President Donald Trump unleashed yet another in a string of colorfully misguided tweets deriding global warming on Jan. 28, saying in part: “…windchill temperatures are reaching minus 60 degrees, the coldest ever recorded…What the hell is going on with Global Warming? Please come back fast, we need you!”

Just two days later, JPL-NASA announced troubling global warming news in Antarctica: a huge cavity two-thirds the size of Manhattan and almost 1,000 feet tall is growing inside the Thwaites Glacier in West Antarctica.

The glacier was named after Fredrik T. Thwaites (1883-1961), a glacial geologist, geomorphologist and a professor emeritus at the University of Wisconsin–Madison. Thwaites Glacier drains into West Antarctica’s Amundsen Sea. 

“We have suspected for years that Thwaites was not tightly attached to the bedrock beneath it,” said Eric Rignot of UC Irvine, and NASA’s Jet Propulsion Laboratory in Pasadena. Yet the size of the newfound hole surprised researchers and suggests that 14 billion tons of ice has melted away — most of it in the last three years. 

“[The size of] a cavity under a glacier plays an important role in melting,” said the study’s lead author, Pietro Milillo of JPL. “As more heat and water get under the glacier, it melts faster.”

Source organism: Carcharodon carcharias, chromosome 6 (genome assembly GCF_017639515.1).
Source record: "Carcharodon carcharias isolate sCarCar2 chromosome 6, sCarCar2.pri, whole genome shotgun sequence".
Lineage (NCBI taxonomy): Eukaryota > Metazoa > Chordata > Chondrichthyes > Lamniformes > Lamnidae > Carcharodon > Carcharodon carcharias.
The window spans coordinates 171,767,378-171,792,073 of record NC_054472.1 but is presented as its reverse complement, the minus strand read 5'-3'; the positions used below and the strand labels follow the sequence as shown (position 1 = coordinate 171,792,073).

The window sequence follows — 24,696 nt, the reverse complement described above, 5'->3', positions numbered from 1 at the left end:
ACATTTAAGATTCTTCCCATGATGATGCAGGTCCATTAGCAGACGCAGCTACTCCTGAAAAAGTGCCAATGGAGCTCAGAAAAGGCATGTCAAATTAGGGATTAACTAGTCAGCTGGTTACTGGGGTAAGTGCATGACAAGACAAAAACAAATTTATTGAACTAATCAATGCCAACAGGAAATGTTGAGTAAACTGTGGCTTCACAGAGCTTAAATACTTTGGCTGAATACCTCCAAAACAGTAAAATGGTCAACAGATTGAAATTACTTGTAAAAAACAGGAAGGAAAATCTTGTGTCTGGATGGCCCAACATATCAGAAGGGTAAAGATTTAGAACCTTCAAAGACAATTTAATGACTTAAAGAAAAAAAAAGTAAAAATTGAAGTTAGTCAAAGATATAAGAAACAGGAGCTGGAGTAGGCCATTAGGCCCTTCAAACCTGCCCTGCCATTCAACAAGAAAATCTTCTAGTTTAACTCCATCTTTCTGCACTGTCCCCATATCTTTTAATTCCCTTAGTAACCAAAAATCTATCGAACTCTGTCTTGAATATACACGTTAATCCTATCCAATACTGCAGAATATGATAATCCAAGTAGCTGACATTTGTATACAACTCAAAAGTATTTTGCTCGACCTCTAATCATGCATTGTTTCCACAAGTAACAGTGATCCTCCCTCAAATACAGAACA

The Thwaites Glacier is nearly the size of Florida and researchers estimate that its meltdown is responsible for approximately 4 percent of global sea level rise. The glacier holds enough ice to raise the world ocean a little over 2 feet and if it affects neighboring glaciers, sea levels could rise an additional 8 feet if all the ice were lost.

The cavity was revealed by ice-penetrating radar in NASA’s Operation IceBridge, an airborne campaign that began in 2010 and studies connections between the Earth’s polar regions and the global climate. The researchers also used data from a constellation of Italian and German spaceborne synthetic aperture radars. These very high-resolution data are processed by a technique called radar interferometry to reveal how the ground surface below has moved between images.

The US National Science Foundation and British National Environmental Research Council are mounting a five-year field project to answer the most critical questions about Thwaites.